Near the end of November, I reexamined what the Oilers would do when it came to protecting their players from Las Vegas in the 2017 NHL Expansion Draft. I’d noted that the potential list created internally by the Oilers would be consistently changing as the season unfolded and transactions that might happen within the organization would create change. At the 20-game mark, in my eyes, the overall direction Edmonton would take into the expansion draft was altered dramatically from where it sat at the start of the season.
Prior to the Start of the Season:
20 Games Into the Season:
As you can see, Edmonton went from a team likely to select eight players for protection at the start of the year (keeping their four key defensemen) to protecting seven forwards and three defensemen (Davidson’s injury and some key play by some developing forwards had altered the dynamic).
Outside of the aforementioned injury to Brandon Davidson, some of Edmonton’s forwards — forwards who weren’t really expected to be huge keys to the Oilers victories this season — started to cement themselves as key parts of the Oilers going forward. So too, some of the on the cusp depth pieces like Nail Yakupov and Benoit Pouliot were either traded or had performed so poorly, they became nothing but afterthoughts in the expansion draft conversation.
The biggest factor from the zero-game mark to the 20-game mark was the potential for Edmonton to go into the expansion draft protecting only three defensemen and come out without much damage. Davidson hadn’t had a chance to prove his value and with other NHL defenders out there for Las Vegas, the odds Davidson would be selected had gone down.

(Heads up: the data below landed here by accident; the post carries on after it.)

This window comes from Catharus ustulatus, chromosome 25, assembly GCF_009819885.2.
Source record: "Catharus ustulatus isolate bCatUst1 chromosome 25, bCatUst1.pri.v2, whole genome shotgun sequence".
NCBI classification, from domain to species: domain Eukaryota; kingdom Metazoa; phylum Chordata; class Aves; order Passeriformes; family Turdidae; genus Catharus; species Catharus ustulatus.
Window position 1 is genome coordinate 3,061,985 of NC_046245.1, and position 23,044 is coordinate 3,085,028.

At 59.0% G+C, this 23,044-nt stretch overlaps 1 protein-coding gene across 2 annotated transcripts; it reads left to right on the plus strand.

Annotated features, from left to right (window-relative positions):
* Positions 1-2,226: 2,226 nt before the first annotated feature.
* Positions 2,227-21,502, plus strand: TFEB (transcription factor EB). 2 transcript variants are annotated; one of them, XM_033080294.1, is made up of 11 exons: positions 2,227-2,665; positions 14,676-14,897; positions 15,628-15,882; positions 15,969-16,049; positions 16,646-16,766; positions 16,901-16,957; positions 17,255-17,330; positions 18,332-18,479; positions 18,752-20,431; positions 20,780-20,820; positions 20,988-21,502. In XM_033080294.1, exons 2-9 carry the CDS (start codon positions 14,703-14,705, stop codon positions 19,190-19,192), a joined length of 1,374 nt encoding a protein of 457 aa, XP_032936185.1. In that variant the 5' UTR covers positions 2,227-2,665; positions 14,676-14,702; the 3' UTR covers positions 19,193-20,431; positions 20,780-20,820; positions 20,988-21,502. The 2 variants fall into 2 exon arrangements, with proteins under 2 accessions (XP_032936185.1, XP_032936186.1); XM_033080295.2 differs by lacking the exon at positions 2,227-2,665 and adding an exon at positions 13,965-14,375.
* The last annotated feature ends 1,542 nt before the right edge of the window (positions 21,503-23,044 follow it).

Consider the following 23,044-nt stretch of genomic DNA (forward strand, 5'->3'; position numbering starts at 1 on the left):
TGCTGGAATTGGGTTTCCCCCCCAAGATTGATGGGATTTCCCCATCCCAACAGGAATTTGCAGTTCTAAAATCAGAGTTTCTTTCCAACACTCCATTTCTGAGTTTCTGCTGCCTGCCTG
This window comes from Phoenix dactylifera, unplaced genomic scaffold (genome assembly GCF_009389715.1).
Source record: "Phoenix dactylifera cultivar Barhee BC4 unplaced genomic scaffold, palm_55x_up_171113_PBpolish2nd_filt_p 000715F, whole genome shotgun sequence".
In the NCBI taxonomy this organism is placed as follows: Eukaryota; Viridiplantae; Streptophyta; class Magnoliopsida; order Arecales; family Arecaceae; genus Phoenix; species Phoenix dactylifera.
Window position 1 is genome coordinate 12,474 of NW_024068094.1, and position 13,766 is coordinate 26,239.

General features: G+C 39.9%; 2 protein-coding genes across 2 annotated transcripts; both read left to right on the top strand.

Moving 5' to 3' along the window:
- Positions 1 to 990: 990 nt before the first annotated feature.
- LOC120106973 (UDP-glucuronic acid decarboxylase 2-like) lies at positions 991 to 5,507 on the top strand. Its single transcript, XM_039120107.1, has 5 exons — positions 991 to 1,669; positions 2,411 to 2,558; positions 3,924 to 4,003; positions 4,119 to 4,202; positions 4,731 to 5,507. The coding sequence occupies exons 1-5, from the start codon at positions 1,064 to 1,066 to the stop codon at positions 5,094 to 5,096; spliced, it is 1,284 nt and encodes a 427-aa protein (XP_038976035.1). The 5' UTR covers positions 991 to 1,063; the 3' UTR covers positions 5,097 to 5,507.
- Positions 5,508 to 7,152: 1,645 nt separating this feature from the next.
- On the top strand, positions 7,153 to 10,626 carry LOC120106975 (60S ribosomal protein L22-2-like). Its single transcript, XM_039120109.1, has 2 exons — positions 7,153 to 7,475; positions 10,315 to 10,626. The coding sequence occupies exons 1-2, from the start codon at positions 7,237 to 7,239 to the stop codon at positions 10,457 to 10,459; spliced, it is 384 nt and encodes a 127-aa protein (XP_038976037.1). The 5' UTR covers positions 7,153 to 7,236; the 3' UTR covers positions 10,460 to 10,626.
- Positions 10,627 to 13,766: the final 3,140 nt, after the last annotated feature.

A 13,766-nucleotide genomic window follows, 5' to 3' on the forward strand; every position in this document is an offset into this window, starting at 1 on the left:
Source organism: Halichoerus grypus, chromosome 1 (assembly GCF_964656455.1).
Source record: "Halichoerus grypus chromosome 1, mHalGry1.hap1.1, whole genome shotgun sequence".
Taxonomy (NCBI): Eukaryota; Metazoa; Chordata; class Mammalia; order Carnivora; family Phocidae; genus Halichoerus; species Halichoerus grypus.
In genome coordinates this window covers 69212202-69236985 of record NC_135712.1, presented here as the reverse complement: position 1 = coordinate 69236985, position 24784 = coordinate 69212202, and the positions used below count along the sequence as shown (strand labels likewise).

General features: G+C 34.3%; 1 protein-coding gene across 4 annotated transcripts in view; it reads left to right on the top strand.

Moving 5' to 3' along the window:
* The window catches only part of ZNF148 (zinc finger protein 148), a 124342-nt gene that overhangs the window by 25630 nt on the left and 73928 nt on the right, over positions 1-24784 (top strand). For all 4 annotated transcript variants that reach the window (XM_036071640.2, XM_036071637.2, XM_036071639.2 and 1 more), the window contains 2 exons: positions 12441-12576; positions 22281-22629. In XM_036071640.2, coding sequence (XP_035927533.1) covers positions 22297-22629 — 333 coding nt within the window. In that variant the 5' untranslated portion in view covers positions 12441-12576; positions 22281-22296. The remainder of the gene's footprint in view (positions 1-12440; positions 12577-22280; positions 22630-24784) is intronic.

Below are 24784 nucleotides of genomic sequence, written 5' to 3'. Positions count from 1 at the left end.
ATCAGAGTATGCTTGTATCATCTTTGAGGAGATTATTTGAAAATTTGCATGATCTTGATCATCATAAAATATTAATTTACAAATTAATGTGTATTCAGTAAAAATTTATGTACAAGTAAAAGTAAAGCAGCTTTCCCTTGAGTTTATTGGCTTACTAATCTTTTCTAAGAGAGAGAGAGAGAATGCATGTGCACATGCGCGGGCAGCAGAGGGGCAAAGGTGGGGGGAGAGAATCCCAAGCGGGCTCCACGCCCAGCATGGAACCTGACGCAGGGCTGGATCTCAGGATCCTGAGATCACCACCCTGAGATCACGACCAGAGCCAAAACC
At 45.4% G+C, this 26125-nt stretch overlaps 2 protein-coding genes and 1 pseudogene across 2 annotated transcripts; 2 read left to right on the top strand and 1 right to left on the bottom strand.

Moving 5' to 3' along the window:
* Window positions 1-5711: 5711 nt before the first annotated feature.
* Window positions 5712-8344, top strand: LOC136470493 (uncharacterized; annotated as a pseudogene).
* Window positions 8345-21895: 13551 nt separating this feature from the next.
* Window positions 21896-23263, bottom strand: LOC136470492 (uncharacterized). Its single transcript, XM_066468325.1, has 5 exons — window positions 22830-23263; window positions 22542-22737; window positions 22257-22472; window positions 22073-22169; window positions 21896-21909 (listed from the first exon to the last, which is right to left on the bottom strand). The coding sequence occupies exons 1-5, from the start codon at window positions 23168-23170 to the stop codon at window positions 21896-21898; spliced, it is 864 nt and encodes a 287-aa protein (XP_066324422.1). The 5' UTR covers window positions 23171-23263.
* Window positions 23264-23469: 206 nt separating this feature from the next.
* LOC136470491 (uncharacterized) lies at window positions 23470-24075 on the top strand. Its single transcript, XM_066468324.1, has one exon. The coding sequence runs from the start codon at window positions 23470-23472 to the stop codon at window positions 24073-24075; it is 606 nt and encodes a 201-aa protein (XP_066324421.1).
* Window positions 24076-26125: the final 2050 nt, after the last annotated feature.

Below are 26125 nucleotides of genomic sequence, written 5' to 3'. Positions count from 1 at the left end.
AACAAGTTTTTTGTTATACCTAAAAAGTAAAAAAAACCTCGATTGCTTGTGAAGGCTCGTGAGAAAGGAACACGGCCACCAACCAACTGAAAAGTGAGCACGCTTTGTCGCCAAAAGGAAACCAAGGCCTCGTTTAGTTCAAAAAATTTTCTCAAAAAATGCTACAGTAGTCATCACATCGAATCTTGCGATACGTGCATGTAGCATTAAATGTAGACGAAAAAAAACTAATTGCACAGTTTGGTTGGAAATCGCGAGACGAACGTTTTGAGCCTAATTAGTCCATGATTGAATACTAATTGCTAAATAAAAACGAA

After 40 Games
20 more games in a season can change a whole lot. In a matter of only six weeks, Davidson has returned but still isn’t 100 percent healthy, Kris Russell might be extended, Tyler Pitlick has been injured for the remainder of the season, Pouliot has gotten worse (hard to believe that was possible) and Patrick Maroon has tied himself for the team lead in goals. All of these things has the potential to impact what the Oilers look to do as the expansion draft moves closer.
If we start at possibly the biggest item, it would be the potential dominoes that come from adding a fourth defenseman under contract that the Oilers want to hang on to. By extending Russell to a new long-term contract, the Oilers potentially move back to the eight-player protection plan or risk losing one of Davidson or Russell.
The thing about protecting seven forwards and three defensemen was that only three defensemen under contract appeared attractive to Las Vegas. With Davidson hurt, only Andrej Sekera, Oscar Klefbom and Adam Larsson needed protecting. At best, Davidson was a 50/50 for selection and the longer he missed game action, the less desirable he’d look.
With Davidson still playing less, but working his way back into the lineup, he may become a more valuable piece. If he does, it would be a shame to lose him. If he doesn’t, Russell may be a lock for expansion selection and do the Oilers want to risk losing Russell after newly extending his deal?